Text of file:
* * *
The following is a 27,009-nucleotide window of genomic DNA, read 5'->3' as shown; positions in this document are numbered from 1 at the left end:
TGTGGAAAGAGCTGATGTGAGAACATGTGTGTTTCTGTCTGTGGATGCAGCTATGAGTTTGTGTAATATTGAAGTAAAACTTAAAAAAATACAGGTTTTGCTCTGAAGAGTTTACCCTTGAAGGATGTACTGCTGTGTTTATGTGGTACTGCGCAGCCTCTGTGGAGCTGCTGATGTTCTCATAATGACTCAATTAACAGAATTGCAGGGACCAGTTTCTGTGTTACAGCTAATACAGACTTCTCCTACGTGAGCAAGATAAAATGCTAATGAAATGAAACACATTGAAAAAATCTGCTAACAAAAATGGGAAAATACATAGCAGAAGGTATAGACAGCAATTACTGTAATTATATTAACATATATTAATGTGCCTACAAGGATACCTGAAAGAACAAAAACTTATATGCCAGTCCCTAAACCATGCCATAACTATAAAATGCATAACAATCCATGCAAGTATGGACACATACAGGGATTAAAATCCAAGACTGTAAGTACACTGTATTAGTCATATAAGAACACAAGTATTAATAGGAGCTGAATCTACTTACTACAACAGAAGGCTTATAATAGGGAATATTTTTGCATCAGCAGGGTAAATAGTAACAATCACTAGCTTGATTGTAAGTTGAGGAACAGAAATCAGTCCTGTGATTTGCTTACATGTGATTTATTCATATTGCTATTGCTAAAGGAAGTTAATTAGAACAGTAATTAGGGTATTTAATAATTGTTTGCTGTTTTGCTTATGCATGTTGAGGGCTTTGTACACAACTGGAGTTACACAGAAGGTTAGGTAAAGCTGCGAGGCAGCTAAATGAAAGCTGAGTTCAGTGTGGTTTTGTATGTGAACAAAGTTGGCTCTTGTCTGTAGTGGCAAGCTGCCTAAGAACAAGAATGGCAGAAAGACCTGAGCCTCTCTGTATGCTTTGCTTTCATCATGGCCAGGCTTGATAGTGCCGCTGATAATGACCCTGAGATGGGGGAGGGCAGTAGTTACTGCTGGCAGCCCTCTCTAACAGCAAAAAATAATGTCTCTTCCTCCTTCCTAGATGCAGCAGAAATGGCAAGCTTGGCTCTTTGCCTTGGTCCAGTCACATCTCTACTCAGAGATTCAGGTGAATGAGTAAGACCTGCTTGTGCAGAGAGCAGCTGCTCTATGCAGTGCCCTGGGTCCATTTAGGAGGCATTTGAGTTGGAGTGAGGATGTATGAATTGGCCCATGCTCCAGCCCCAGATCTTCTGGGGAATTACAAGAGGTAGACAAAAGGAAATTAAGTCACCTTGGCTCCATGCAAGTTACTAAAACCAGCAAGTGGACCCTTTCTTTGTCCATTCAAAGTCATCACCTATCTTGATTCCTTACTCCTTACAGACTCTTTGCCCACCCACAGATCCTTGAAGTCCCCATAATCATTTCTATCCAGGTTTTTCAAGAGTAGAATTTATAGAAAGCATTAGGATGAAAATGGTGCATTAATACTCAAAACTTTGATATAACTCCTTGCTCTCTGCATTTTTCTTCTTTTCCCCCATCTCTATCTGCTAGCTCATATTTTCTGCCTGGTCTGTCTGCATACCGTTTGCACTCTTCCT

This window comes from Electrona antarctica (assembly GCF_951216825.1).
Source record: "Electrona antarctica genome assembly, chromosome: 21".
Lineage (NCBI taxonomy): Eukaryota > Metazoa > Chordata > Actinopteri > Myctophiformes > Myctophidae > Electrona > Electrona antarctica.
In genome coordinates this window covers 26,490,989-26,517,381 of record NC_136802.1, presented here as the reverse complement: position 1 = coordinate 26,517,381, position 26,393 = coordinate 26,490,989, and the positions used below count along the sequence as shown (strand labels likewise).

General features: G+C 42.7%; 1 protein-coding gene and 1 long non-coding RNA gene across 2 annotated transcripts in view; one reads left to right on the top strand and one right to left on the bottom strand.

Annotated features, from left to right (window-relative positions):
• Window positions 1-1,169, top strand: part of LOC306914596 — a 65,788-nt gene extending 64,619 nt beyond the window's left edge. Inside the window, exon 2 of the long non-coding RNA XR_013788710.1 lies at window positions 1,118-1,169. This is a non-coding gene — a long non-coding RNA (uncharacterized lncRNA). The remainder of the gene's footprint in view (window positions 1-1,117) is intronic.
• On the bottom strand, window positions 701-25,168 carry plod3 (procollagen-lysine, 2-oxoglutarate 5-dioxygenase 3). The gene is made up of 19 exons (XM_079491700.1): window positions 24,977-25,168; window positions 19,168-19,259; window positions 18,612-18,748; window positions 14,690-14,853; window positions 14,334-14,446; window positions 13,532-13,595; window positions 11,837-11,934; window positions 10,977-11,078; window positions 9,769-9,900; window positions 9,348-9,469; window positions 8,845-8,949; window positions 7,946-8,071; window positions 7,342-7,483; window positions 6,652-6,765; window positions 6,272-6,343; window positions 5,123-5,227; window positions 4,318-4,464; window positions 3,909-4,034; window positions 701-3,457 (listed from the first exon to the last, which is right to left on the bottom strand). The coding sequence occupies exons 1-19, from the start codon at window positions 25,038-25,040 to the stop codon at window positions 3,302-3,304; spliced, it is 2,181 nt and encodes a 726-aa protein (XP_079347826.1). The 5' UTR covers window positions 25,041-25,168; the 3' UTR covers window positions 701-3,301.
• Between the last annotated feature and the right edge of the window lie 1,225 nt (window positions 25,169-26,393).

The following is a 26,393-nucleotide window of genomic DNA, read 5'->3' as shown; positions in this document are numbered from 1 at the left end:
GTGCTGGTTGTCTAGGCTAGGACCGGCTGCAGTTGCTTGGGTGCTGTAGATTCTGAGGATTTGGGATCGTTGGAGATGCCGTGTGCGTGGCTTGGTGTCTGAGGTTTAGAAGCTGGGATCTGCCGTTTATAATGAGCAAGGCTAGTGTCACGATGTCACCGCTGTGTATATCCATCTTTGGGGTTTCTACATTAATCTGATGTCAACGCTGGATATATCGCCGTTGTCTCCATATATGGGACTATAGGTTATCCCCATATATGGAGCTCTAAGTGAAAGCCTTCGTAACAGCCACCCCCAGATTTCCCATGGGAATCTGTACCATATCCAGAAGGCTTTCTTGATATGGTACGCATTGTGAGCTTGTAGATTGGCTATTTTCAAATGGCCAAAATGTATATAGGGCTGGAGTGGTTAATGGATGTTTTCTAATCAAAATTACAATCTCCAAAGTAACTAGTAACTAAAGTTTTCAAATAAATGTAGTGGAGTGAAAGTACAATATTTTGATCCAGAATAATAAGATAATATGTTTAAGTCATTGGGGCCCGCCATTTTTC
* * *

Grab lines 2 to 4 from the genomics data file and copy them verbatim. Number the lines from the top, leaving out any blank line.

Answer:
TGTGGAAAGAGCTGATGTGAGAACATGTGTGTTTCTGTCTGTGGATGCAGCTATGAGTTTGTGTAATATTGAAGTAAAACTTAAAAAAATACAGGTTTTGCTCTGAAGAGTTTACCCTTGAAGGATGTACTGCTGTGTTTATGTGGTACTGCGCAGCCTCTGTGGAGCTGCTGATGTTCTCATAATGACTCAATTAACAGAATTGCAGGGACCAGTTTCTGTGTTACAGCTAATACAGACTTCTCCTACGTGAGCAAGATAAAATGCTAATGAAATGAAACACATTGAAAAAATCTGCTAACAAAAATGGGAAAATACATAGCAGAAGGTATAGACAGCAATTACTGTAATTATATTAACATATATTAATGTGCCTACAAGGATACCTGAAAGAACAAAAACTTATATGCCAGTCCCTAAACCATGCCATAACTATAAAATGCATAACAATCCATGCAAGTATGGACACATACAGGGATTAAAATCCAAGACTGTAAGTACACTGTATTAGTCATATAAGAACACAAGTATTAATAGGAGCTGAATCTACTTACTACAACAGAAGGCTTATAATAGGGAATATTTTTGCATCAGCAGGGTAAATAGTAACAATCACTAGCTTGATTGTAAGTTGAGGAACAGAAATCAGTCCTGTGATTTGCTTACATGTGATTTATTCATATTGCTATTGCTAAAGGAAGTTAATTAGAACAGTAATTAGGGTATTTAATAATTGTTTGCTGTTTTGCTTATGCATGTTGAGGGCTTTGTACACAACTGGAGTTACACAGAAGGTTAGGTAAAGCTGCGAGGCAGCTAAATGAAAGCTGAGTTCAGTGTGGTTTTGTATGTGAACAAAGTTGGCTCTTGTCTGTAGTGGCAAGCTGCCTAAGAACAAGAATGGCAGAAAGACCTGAGCCTCTCTGTATGCTTTGCTTTCATCATGGCCAGGCTTGATAGTGCCGCTGATAATGACCCTGAGATGGGGGAGGGCAGTAGTTACTGCTGGCAGCCCTCTCTAACAGCAAAAAATAATGTCTCTTCCTCCTTCCTAGATGCAGCAGAAATGGCAAGCTTGGCTCTTTGCCTTGGTCCAGTCACATCTCTACTCAGAGATTCAGGTGAATGAGTAAGACCTGCTTGTGCAGAGAGCAGCTGCTCTATGCAGTGCCCTGGGTCCATTTAGGAGGCATTTGAGTTGGAGTGAGGATGTATGAATTGGCCCATGCTCCAGCCCCAGATCTTCTGGGGAATTACAAGAGGTAGACAAAAGGAAATTAAGTCACCTTGGCTCCATGCAAGTTACTAAAACCAGCAAGTGGACCCTTTCTTTGTCCATTCAAAGTCATCACCTATCTTGATTCCTTACTCCTTACAGACTCTTTGCCCACCCACAGATCCTTGAAGTCCCCATAATCATTTCTATCCAGGTTTTTCAAGAGTAGAATTTATAGAAAGCATTAGGATGAAAATGGTGCATTAATACTCAAAACTTTGATATAACTCCTTGCTCTCTGCATTTTTCTTCTTTTCCCCCATCTCTATCTGCTAGCTCATATTTTCTGCCTGGTCTGTCTGCATACCGTTTGCACTCTTCCT

This window comes from Electrona antarctica (assembly GCF_951216825.1).
Source record: "Electrona antarctica genome assembly, chromosome: 21".